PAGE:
This is not a newly published paper, but I found it well worth summarizing here.
“Footprint” evaluations — ecological, carbon, or water — determine the amount of a resource needed to produce a unit of a good. This paper calculated the water footprints per ton and per cup of tea and coffee, as well as “virtual” water imports into the Netherlands for each beverage. I’ll only summarize the water footprint of coffee here, but the paper can be downloaded from the publications list at the Water Footprint Network.
The authors measured coffee crop water requirements in different parts of the world. Some regions must irrigate (e.g., Brazil) while others rely on rainfall. Water used in processing, which also varies by region, was then factored in. Much of the world’s coffee (especially arabica) is wet processed, requiring a water source such as a river or groundwater to ferment and wash the coffee prior to drying the beans.
The calculations also took into account the shrinking weight of the product throughout processing — e.g., fresh cherries to pulped cherries to hulled beans, etc.– in order to keep the metric (cubic meters of water per ton of coffee) consistent.
Because of all the variability, from annual crop water requirements (they used FAO estimates) to the number of grams of ground or instant coffee used to make a weak or strong cup, this whole operation is somewhat of an inexact science. However, the authors appeared meticulous in their choices and inclusiveness, and the results seem to at least give us a relative picture between regions and methods, if not numbers that are actually well in the ballpark.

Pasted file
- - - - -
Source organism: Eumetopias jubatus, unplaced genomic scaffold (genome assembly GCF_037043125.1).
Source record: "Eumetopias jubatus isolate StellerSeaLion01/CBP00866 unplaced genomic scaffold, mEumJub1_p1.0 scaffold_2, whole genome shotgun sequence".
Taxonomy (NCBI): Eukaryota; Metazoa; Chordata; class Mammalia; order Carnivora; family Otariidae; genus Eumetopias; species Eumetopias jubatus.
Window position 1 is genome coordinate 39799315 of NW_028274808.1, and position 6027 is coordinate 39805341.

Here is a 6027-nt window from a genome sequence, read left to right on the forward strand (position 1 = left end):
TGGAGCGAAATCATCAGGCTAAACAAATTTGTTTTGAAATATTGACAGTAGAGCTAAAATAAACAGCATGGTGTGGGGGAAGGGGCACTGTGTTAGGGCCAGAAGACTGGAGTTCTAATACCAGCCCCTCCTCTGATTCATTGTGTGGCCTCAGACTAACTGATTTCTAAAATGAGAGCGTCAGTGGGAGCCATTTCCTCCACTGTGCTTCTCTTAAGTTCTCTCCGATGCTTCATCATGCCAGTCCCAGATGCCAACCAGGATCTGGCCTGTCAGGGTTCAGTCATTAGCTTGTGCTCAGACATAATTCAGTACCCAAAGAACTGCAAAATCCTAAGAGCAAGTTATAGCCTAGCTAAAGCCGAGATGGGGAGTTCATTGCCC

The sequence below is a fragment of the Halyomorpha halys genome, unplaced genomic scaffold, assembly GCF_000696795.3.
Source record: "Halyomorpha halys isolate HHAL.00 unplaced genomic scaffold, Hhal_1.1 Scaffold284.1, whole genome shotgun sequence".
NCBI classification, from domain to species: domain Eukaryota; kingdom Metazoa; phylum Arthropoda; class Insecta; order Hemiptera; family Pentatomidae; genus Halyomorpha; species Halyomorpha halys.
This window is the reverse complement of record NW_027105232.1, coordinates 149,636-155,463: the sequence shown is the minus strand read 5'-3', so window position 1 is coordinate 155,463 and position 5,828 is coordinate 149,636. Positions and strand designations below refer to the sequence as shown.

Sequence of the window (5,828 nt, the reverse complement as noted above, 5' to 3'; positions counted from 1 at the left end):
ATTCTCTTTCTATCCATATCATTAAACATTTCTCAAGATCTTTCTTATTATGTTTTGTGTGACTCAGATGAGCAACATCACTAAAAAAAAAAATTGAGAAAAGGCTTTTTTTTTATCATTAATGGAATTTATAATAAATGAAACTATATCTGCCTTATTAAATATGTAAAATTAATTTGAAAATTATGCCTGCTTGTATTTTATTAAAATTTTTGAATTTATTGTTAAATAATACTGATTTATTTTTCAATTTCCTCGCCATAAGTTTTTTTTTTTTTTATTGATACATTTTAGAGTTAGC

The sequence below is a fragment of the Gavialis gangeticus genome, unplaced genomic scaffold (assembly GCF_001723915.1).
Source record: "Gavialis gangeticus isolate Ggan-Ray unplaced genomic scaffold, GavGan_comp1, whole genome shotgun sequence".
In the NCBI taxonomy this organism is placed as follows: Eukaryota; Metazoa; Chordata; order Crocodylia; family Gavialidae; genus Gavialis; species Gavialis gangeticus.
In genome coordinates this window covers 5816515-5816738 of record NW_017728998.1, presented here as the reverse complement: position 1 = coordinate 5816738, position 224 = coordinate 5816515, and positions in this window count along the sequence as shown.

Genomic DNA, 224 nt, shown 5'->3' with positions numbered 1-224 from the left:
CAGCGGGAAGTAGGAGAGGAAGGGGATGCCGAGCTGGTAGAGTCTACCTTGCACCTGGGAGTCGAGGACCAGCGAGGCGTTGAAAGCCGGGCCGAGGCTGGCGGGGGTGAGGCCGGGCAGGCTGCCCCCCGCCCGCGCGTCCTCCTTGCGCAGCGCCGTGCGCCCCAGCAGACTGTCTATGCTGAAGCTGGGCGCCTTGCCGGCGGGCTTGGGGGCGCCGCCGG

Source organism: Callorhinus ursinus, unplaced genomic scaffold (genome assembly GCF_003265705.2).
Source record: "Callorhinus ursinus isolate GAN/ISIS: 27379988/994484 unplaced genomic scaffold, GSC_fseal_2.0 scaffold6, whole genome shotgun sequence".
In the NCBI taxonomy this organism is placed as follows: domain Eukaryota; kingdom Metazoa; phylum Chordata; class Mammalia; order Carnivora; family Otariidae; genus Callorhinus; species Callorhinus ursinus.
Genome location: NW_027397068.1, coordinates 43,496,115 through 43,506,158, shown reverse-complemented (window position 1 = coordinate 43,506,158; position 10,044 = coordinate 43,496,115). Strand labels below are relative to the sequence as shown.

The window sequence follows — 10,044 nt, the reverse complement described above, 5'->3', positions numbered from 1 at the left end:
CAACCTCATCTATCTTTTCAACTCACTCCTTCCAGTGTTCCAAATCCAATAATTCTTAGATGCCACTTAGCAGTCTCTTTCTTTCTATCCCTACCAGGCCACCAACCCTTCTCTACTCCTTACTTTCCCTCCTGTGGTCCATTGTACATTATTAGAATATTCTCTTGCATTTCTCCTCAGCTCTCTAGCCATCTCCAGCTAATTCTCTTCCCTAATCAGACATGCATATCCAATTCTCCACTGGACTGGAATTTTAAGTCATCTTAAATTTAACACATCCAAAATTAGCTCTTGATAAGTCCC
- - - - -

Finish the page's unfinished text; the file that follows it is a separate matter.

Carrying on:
As it turns out, there was little difference whether coffee was wet or dry processed. The water used in wet processing made up only 0.34% of water used to grow the coffee. The summary tables provided figures for wet processing only.
The main results summarized the cubic meters of water used per ton of coffee (for each step from fresh cherry to roasted) for 25 countries. The two countries with the highest totals were both robusta-producing nations: Togo (49341 m3/ton) and Ghana (47554). In fact, six of the top ten countries grew robusta either exclusively or in addition to arabica. The highest arabica-only country was Panama at 37660 m3/ton.
The average (weighted for world production) “virtual water content” was calculated at 20987 m3/ton. Lowest countries were Vietnam at 6054 and the U.S. (Hawaii and Puerto Rico, 9061). Other countries that grow primarily arabica which were ranked below-average were Ethiopia, Guatemala, Costa Rica, El Salvador, Bolivia, and Colombia.
Finally, the authors calculated that the “average” cup of coffee required around 140 liters of water; several variations were provided. The authors also estimated that if the price of coffee included the economic value of rainwater, it would increase about 20 cents per kilo. This cost increase does not include surface or groundwater used for processing or irrigation water, nor any environmental costs due to erosion or water pollution.
Hat tip to Jörg Volkmann at Evolve – Consulting for Sustainable Development. Coffee flotation in Chiriqui, Panama; photo by Darrin O’Brien, used with permission.
Chapagain, A., & Hoekstra, A. (2007). The water footprint of coffee and tea consumption in the Netherlands Ecological Economics, 64 (1), 109-118 DOI: 10.1016/j.ecolecon.2007.02.022